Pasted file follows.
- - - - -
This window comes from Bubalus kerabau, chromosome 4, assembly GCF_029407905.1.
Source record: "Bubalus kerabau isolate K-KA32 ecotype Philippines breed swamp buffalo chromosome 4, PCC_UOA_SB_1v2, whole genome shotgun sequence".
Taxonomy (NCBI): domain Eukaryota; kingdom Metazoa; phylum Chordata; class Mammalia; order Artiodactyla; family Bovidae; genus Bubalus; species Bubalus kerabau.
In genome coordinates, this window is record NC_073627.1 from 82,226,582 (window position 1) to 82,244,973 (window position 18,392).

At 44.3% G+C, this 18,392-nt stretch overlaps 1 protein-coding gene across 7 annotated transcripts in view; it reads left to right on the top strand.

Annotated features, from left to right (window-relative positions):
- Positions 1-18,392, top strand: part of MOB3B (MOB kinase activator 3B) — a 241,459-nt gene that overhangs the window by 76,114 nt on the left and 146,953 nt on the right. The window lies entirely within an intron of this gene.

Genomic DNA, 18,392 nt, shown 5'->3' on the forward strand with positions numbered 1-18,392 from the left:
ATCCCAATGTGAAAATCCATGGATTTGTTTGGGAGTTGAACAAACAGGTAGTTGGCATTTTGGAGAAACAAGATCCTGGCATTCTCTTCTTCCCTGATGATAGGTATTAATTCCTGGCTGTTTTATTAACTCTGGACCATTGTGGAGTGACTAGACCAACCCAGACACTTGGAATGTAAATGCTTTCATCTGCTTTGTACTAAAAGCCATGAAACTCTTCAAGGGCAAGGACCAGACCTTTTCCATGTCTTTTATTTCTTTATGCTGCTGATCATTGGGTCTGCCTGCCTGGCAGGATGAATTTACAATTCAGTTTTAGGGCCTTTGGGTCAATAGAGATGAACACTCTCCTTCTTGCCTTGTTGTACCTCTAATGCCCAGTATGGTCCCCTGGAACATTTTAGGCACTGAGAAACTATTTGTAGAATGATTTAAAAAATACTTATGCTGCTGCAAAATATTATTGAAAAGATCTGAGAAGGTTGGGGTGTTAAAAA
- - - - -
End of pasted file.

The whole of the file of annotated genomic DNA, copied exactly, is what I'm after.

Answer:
This window comes from Bubalus kerabau, chromosome 4, assembly GCF_029407905.1.
Source record: "Bubalus kerabau isolate K-KA32 ecotype Philippines breed swamp buffalo chromosome 4, PCC_UOA_SB_1v2, whole genome shotgun sequence".
Taxonomy (NCBI): domain Eukaryota; kingdom Metazoa; phylum Chordata; class Mammalia; order Artiodactyla; family Bovidae; genus Bubalus; species Bubalus kerabau.
In genome coordinates, this window is record NC_073627.1 from 82,226,582 (window position 1) to 82,244,973 (window position 18,392).

At 44.3% G+C, this 18,392-nt stretch overlaps 1 protein-coding gene across 7 annotated transcripts in view; it reads left to right on the top strand.

Annotated features, from left to right (window-relative positions):
- Positions 1-18,392, top strand: part of MOB3B (MOB kinase activator 3B) — a 241,459-nt gene that overhangs the window by 76,114 nt on the left and 146,953 nt on the right. The window lies entirely within an intron of this gene.

Genomic DNA, 18,392 nt, shown 5'->3' on the forward strand with positions numbered 1-18,392 from the left:
ATCCCAATGTGAAAATCCATGGATTTGTTTGGGAGTTGAACAAACAGGTAGTTGGCATTTTGGAGAAACAAGATCCTGGCATTCTCTTCTTCCCTGATGATAGGTATTAATTCCTGGCTGTTTTATTAACTCTGGACCATTGTGGAGTGACTAGACCAACCCAGACACTTGGAATGTAAATGCTTTCATCTGCTTTGTACTAAAAGCCATGAAACTCTTCAAGGGCAAGGACCAGACCTTTTCCATGTCTTTTATTTCTTTATGCTGCTGATCATTGGGTCTGCCTGCCTGGCAGGATGAATTTACAATTCAGTTTTAGGGCCTTTGGGTCAATAGAGATGAACACTCTCCTTCTTGCCTTGTTGTACCTCTAATGCCCAGTATGGTCCCCTGGAACATTTTAGGCACTGAGAAACTATTTGTAGAATGATTTAAAAAATACTTATGCTGCTGCAAAATATTATTGAAAAGATCTGAGAAGGTTGGGGTGTTAAAAA